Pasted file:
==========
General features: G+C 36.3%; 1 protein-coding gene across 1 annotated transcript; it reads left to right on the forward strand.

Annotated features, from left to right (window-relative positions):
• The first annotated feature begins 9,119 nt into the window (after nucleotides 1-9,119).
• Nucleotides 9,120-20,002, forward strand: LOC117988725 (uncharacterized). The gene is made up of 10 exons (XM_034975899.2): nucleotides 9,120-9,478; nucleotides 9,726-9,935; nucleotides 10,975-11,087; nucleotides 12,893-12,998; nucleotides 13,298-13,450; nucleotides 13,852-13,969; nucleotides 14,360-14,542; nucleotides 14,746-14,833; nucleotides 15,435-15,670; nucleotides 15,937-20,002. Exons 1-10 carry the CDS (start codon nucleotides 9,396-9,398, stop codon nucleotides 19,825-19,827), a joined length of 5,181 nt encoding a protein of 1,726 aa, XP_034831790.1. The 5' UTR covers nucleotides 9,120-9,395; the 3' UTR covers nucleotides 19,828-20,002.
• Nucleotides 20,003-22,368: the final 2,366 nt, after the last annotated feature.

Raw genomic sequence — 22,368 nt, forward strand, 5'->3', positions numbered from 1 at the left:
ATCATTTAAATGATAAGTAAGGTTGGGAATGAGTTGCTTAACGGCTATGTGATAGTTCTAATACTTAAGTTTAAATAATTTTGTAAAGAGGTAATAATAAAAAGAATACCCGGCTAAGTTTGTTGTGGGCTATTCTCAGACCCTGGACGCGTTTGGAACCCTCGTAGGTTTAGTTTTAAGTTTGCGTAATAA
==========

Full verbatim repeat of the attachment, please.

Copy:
General features: G+C 36.3%; 1 protein-coding gene across 1 annotated transcript; it reads left to right on the forward strand.

Annotated features, from left to right (window-relative positions):
• The first annotated feature begins 9,119 nt into the window (after nucleotides 1-9,119).
• Nucleotides 9,120-20,002, forward strand: LOC117988725 (uncharacterized). The gene is made up of 10 exons (XM_034975899.2): nucleotides 9,120-9,478; nucleotides 9,726-9,935; nucleotides 10,975-11,087; nucleotides 12,893-12,998; nucleotides 13,298-13,450; nucleotides 13,852-13,969; nucleotides 14,360-14,542; nucleotides 14,746-14,833; nucleotides 15,435-15,670; nucleotides 15,937-20,002. Exons 1-10 carry the CDS (start codon nucleotides 9,396-9,398, stop codon nucleotides 19,825-19,827), a joined length of 5,181 nt encoding a protein of 1,726 aa, XP_034831790.1. The 5' UTR covers nucleotides 9,120-9,395; the 3' UTR covers nucleotides 19,828-20,002.
• Nucleotides 20,003-22,368: the final 2,366 nt, after the last annotated feature.

Raw genomic sequence — 22,368 nt, forward strand, 5'->3', positions numbered from 1 at the left:
ATCATTTAAATGATAAGTAAGGTTGGGAATGAGTTGCTTAACGGCTATGTGATAGTTCTAATACTTAAGTTTAAATAATTTTGTAAAGAGGTAATAATAAAAAGAATACCCGGCTAAGTTTGTTGTGGGCTATTCTCAGACCCTGGACGCGTTTGGAACCCTCGTAGGTTTAGTTTTAAGTTTGCGTAATAA